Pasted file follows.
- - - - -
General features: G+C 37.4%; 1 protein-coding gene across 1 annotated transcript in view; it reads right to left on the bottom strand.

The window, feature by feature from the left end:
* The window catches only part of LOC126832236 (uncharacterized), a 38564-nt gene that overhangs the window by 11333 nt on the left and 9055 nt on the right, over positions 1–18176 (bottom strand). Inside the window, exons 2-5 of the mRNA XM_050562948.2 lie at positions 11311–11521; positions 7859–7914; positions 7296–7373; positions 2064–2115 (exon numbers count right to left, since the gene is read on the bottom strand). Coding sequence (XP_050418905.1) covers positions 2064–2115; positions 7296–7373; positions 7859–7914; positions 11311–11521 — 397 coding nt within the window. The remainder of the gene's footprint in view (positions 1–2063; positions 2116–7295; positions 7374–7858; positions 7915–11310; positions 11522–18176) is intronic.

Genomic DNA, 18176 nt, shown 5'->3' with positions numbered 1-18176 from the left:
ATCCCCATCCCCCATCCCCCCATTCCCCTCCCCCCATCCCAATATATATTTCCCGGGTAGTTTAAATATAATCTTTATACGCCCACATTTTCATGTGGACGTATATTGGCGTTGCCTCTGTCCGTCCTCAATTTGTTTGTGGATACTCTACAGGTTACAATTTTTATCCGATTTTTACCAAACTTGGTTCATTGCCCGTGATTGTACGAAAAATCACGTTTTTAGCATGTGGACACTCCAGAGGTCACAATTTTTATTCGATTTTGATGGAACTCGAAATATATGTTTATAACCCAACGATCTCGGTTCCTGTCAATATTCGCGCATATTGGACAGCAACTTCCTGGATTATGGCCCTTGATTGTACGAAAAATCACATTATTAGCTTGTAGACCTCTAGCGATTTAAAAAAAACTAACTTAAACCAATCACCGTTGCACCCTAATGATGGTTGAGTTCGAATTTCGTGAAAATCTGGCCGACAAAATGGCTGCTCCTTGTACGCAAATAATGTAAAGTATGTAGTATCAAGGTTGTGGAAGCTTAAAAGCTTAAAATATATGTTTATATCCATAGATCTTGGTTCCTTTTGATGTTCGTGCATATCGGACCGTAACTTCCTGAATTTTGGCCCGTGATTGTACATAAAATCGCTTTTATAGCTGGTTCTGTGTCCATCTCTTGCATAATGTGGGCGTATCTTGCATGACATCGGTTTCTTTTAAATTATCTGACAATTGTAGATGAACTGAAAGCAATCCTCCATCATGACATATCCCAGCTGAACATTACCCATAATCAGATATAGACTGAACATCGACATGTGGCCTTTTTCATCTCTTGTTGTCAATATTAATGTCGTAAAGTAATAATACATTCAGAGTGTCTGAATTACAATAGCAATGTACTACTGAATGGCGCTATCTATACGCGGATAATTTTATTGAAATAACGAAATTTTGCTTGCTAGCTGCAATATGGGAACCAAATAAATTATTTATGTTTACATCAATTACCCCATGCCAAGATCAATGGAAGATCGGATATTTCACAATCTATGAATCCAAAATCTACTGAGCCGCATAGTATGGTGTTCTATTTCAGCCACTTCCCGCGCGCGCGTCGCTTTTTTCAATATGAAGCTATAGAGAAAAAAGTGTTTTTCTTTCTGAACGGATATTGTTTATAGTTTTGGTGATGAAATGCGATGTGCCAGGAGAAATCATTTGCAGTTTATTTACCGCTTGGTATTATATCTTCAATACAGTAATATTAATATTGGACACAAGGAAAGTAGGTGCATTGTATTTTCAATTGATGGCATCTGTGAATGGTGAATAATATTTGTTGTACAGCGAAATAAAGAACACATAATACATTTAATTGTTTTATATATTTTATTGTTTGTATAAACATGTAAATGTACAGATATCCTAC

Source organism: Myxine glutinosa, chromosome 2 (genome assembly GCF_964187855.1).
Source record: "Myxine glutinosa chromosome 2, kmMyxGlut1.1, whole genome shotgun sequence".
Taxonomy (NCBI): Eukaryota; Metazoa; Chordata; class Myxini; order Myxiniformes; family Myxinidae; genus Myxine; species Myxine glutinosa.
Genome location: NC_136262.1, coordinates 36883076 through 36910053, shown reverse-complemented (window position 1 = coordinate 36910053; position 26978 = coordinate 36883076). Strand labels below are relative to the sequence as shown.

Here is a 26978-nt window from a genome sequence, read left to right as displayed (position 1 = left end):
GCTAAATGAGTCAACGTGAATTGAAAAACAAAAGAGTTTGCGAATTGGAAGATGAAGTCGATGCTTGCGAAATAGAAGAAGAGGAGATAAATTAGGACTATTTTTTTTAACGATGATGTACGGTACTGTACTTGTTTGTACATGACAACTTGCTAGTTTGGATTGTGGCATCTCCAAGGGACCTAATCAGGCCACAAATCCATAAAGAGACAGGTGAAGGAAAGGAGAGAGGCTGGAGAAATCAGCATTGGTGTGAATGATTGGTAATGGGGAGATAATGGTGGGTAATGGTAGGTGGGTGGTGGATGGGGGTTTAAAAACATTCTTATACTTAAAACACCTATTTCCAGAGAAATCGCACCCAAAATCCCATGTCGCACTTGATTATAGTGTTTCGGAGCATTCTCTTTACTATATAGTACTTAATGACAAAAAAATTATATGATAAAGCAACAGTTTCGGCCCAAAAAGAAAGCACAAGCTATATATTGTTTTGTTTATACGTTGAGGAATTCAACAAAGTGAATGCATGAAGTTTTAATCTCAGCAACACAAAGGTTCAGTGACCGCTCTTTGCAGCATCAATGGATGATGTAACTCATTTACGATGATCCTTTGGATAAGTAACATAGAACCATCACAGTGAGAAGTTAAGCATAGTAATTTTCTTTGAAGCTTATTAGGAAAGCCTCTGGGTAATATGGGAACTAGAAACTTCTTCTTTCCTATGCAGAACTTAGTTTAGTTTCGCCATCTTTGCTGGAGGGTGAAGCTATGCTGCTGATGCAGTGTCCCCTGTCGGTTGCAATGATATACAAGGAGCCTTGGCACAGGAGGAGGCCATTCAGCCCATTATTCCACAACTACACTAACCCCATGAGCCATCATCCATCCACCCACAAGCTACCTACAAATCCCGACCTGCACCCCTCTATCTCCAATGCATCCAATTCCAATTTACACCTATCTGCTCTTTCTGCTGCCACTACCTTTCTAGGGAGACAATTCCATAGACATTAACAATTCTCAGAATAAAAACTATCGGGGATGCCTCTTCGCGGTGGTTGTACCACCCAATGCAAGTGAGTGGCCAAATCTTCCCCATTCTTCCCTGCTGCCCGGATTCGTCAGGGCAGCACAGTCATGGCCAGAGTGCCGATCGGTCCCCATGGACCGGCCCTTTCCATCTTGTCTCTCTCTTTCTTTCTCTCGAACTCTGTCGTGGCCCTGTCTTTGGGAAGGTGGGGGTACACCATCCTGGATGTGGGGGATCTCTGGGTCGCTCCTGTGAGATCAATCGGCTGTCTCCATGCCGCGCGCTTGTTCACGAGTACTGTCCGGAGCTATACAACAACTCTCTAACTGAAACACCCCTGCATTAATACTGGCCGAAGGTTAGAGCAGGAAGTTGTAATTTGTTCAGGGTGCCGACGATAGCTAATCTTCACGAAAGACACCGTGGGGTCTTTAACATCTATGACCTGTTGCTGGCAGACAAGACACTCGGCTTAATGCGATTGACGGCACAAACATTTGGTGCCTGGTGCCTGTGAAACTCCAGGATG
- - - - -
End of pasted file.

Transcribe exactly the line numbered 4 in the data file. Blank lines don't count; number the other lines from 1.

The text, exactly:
Genomic DNA, 18176 nt, shown 5'->3' with positions numbered 1-18176 from the left: